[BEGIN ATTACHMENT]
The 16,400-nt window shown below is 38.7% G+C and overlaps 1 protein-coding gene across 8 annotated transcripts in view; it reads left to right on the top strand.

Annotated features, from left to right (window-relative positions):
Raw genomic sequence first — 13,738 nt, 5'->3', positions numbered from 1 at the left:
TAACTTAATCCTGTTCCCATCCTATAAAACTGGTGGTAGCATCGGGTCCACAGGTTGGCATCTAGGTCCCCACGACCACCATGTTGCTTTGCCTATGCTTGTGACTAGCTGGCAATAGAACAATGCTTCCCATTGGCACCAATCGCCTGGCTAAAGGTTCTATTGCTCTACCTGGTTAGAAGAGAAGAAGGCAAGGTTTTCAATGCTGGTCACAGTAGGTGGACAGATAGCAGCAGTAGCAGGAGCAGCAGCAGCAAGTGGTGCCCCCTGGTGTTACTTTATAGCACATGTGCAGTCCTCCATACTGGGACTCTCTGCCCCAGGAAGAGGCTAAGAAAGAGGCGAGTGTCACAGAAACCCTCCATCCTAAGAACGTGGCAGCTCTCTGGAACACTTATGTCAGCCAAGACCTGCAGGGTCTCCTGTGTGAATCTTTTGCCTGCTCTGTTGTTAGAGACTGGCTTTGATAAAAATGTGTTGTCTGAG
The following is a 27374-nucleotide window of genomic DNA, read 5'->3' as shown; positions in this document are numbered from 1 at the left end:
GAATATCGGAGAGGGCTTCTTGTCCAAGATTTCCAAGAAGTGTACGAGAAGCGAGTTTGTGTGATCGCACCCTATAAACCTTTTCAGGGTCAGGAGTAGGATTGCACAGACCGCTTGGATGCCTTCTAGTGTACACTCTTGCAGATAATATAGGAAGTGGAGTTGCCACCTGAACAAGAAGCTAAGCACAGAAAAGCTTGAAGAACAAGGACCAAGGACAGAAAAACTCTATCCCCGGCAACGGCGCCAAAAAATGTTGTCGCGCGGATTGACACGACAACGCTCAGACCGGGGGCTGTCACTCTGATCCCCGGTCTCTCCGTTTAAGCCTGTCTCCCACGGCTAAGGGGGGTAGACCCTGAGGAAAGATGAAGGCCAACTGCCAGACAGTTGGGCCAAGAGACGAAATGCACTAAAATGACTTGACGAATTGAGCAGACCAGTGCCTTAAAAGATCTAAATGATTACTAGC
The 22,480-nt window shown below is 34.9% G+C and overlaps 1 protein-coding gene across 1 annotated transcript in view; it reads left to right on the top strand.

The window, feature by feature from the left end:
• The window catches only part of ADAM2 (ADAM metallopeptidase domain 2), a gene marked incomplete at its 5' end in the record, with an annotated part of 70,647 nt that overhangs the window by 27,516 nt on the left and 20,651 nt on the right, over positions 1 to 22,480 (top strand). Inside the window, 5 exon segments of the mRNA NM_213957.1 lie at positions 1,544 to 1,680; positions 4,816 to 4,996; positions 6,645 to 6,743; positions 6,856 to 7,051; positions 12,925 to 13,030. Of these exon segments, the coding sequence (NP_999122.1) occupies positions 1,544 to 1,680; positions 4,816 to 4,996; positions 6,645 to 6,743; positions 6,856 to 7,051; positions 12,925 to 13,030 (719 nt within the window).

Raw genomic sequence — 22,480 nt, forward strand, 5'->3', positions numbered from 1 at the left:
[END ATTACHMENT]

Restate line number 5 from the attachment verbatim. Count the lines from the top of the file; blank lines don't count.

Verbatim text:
The following is a 27374-nucleotide window of genomic DNA, read 5'->3' as shown; positions in this document are numbered from 1 at the left end: